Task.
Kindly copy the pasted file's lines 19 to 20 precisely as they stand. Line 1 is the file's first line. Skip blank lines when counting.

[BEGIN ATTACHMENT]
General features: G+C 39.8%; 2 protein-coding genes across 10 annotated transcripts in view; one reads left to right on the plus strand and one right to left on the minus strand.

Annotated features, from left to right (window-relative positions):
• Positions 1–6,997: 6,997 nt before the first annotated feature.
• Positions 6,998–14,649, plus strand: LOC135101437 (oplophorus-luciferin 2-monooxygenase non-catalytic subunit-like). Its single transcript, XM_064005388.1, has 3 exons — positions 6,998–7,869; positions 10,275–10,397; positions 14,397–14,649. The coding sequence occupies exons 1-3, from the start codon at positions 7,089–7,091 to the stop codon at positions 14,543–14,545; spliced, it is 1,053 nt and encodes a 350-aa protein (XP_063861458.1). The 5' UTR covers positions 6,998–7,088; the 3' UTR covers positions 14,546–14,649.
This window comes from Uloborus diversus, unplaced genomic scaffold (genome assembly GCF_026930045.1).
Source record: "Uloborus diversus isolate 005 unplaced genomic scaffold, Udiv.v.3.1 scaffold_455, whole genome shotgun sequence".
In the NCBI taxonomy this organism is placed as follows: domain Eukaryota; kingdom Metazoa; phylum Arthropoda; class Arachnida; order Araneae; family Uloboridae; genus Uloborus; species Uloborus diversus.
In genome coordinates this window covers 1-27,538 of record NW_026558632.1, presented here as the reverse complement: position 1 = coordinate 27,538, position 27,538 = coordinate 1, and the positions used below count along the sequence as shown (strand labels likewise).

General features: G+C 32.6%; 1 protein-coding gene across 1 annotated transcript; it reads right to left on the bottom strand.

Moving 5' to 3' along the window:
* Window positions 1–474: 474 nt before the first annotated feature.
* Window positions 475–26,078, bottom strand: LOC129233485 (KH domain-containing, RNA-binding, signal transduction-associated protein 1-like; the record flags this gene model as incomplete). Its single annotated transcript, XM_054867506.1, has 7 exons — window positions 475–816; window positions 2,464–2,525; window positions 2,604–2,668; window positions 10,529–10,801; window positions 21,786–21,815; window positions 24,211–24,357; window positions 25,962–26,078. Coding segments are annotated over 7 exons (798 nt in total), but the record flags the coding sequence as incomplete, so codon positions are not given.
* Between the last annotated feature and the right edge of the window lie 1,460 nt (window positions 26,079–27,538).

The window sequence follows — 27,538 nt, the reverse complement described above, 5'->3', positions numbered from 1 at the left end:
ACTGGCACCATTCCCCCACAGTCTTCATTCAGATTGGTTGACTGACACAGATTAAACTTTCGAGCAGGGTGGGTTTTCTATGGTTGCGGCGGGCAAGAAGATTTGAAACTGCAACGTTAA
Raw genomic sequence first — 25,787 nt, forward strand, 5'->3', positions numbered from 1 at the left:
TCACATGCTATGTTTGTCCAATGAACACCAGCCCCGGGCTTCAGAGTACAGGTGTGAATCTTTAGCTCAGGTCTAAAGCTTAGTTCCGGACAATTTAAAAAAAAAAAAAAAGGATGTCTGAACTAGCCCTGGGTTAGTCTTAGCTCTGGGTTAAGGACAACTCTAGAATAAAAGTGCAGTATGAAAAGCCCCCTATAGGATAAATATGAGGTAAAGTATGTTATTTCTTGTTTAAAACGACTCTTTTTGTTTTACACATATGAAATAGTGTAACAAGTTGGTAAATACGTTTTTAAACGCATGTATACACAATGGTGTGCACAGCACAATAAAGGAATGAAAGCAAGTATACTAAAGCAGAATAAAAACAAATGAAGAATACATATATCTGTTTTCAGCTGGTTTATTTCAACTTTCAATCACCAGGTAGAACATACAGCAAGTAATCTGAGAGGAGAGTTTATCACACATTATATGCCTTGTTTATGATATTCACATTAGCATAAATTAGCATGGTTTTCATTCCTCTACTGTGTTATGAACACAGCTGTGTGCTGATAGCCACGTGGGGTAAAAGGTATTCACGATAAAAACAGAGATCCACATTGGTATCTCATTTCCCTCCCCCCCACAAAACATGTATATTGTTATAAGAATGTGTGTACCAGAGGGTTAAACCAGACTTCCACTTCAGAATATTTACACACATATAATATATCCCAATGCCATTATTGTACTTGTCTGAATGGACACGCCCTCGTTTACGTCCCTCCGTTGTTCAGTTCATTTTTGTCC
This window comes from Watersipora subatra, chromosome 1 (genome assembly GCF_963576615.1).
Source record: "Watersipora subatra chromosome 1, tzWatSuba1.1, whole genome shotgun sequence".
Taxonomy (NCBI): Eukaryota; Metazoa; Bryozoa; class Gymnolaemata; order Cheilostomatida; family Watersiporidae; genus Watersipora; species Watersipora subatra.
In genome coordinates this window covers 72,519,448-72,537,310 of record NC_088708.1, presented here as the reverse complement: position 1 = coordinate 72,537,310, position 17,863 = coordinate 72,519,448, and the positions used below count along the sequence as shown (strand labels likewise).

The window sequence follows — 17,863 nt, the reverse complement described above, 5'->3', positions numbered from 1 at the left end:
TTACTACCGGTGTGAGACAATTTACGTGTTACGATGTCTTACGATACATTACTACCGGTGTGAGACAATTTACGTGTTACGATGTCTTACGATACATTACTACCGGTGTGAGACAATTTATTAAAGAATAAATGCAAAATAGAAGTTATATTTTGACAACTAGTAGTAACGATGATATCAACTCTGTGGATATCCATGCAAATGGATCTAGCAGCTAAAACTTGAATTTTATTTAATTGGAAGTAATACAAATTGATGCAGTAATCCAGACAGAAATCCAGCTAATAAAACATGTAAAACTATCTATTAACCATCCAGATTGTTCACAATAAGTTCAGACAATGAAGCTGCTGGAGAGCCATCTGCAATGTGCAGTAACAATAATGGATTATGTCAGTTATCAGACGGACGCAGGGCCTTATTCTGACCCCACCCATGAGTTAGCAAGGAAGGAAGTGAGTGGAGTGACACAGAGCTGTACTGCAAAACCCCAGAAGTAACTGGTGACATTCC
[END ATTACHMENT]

Source record: "Watersipora subatra chromosome 1, tzWatSuba1.1, whole genome shotgun sequence".
Taxonomy (NCBI): Eukaryota; Metazoa; Bryozoa; class Gymnolaemata; order Cheilostomatida; family Watersiporidae; genus Watersipora; species Watersipora subatra.